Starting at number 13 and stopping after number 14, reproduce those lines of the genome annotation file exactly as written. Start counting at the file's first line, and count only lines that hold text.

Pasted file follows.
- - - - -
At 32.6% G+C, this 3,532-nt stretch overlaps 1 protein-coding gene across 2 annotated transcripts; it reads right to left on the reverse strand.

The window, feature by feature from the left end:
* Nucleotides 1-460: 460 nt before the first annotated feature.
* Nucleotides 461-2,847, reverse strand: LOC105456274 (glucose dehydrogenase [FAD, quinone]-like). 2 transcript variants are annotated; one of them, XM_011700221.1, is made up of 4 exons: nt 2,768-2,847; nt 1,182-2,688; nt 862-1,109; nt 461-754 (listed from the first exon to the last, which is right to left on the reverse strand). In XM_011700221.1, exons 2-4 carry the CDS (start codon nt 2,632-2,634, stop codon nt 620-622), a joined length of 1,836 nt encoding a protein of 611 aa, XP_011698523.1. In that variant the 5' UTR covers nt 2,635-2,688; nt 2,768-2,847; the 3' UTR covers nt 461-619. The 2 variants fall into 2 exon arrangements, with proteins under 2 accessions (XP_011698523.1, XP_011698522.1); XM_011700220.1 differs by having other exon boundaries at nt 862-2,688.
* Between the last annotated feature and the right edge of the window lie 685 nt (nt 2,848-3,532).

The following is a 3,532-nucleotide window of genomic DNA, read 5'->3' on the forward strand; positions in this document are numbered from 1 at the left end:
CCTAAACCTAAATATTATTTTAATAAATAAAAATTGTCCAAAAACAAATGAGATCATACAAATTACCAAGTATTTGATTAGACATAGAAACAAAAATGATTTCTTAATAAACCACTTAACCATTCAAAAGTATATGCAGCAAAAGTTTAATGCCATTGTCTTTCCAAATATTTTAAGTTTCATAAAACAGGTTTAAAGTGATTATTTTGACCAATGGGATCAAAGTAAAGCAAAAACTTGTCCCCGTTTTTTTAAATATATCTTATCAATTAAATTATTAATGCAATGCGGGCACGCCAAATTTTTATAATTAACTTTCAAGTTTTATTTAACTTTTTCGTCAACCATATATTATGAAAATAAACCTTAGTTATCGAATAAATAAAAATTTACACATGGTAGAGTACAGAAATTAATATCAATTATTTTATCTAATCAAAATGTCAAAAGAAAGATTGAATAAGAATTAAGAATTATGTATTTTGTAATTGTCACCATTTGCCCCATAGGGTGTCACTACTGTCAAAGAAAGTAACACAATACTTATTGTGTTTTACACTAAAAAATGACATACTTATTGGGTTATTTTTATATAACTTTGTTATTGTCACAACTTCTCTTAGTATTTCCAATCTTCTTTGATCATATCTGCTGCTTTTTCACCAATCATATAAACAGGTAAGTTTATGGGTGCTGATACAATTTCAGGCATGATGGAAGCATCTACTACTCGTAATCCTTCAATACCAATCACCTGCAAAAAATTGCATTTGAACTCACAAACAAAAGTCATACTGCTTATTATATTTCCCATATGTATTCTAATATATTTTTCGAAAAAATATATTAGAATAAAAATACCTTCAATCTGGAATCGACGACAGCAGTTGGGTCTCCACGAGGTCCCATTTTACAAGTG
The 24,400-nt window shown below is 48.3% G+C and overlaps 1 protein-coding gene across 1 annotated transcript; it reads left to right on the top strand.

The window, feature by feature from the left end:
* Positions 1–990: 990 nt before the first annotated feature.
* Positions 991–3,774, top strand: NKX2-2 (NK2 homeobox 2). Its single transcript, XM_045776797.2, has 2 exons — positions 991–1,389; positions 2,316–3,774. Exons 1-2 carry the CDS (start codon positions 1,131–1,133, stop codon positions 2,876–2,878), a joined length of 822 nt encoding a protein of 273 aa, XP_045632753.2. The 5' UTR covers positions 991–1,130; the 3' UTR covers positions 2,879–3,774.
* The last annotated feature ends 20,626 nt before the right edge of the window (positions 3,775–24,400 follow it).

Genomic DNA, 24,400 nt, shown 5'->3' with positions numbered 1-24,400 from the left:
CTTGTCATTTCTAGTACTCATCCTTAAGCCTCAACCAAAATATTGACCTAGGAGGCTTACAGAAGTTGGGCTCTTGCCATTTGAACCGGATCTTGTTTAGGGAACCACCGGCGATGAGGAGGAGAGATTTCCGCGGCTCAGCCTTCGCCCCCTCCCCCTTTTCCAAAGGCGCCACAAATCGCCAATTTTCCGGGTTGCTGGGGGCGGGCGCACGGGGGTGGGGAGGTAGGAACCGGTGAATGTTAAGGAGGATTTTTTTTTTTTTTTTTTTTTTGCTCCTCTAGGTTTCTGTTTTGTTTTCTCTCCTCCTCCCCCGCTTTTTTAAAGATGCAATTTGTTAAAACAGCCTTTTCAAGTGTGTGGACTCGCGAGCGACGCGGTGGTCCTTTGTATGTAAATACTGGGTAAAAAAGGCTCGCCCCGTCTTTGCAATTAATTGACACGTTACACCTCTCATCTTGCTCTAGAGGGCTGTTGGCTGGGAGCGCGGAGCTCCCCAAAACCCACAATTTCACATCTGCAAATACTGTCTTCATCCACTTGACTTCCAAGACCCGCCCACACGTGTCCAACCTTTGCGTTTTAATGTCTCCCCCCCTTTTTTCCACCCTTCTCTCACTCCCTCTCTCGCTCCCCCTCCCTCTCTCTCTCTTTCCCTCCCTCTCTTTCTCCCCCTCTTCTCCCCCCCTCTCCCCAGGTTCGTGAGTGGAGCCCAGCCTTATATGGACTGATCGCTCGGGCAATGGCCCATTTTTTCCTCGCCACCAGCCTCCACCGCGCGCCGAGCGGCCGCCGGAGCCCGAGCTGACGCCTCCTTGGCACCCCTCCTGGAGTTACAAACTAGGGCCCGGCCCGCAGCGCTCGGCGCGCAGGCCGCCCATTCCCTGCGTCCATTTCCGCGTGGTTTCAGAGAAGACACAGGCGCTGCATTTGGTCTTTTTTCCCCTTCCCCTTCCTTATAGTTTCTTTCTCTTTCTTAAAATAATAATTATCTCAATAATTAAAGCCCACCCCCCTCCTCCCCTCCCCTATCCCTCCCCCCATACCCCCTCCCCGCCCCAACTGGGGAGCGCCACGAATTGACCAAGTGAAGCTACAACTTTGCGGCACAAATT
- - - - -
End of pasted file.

Genomic DNA, 24,400 nt, shown 5'->3' with positions numbered 1-24,400 from the left:
CTTGTCATTTCTAGTACTCATCCTTAAGCCTCAACCAAAATATTGACCTAGGAGGCTTACAGAAGTTGGGCTCTTGCCATTTGAACCGGATCTTGTTTAGGGAACCACCGGCGATGAGGAGGAGAGATTTCCGCGGCTCAGCCTTCGCCCCCTCCCCCTTTTCCAAAGGCGCCACAAATCGCCAATTTTCCGGGTTGCTGGGGGCGGGCGCACGGGGGTGGGGAGGTAGGAACCGGTGAATGTTAAGGAGGATTTTTTTTTTTTTTTTTTTTTTGCTCCTCTAGGTTTCTGTTTTGTTTTCTCTCCTCCTCCCCCGCTTTTTTAAAGATGCAATTTGTTAAAACAGCCTTTTCAAGTGTGTGGACTCGCGAGCGACGCGGTGGTCCTTTGTATGTAAATACTGGGTAAAAAAGGCTCGCCCCGTCTTTGCAATTAATTGACACGTTACACCTCTCATCTTGCTCTAGAGGGCTGTTGGCTGGGAGCGCGGAGCTCCCCAAAACCCACAATTTCACATCTGCAAATACTGTCTTCATCCACTTGACTTCCAAGACCCGCCCACACGTGTCCAACCTTTGCGTTTTAATGTCTCCCCCCCTTTTTTCCACCCTTCTCTCACTCCCTCTCTCGCTCCCCCTCCCTCTCTCTCTCTTTCCCTCCCTCTCTTTCTCCCCCTCTTCTCCCCCCCTCTCCCCAGGTTCGTGAGTGGAGCCCAGCCTTATATGGACTGATCGCTCGGGCAATGGCCCATTTTTTCCTCGCCACCAGCCTCCACCGCGCGCCGAGCGGCCGCCGGAGCCCGAGCTGACGCCTCCTTGGCACCCCTCCTGGAGTTACAAACTAGGGCCCGGCCCGCAGCGCTCGGCGCGCAGGCCGCCCATTCCCTGCGTCCATTTCCGCGTGGTTTCAGAGAAGACACAGGCGCTGCATTTGGTCTTTTTTCCCCTTCCCCTTCCTTATAGTTTCTTTCTCTTTCTTAAAATAATAATTATCTCAATAATTAAAGCCCACCCCCCTCCTCCCCTCCCCTATCCCTCCCCCCATACCCCCTCCCCGCCCCAACTGGGGAGCGCCACGAATTGACCAAGTGAAGCTACAACTTTGCGGCACAAATT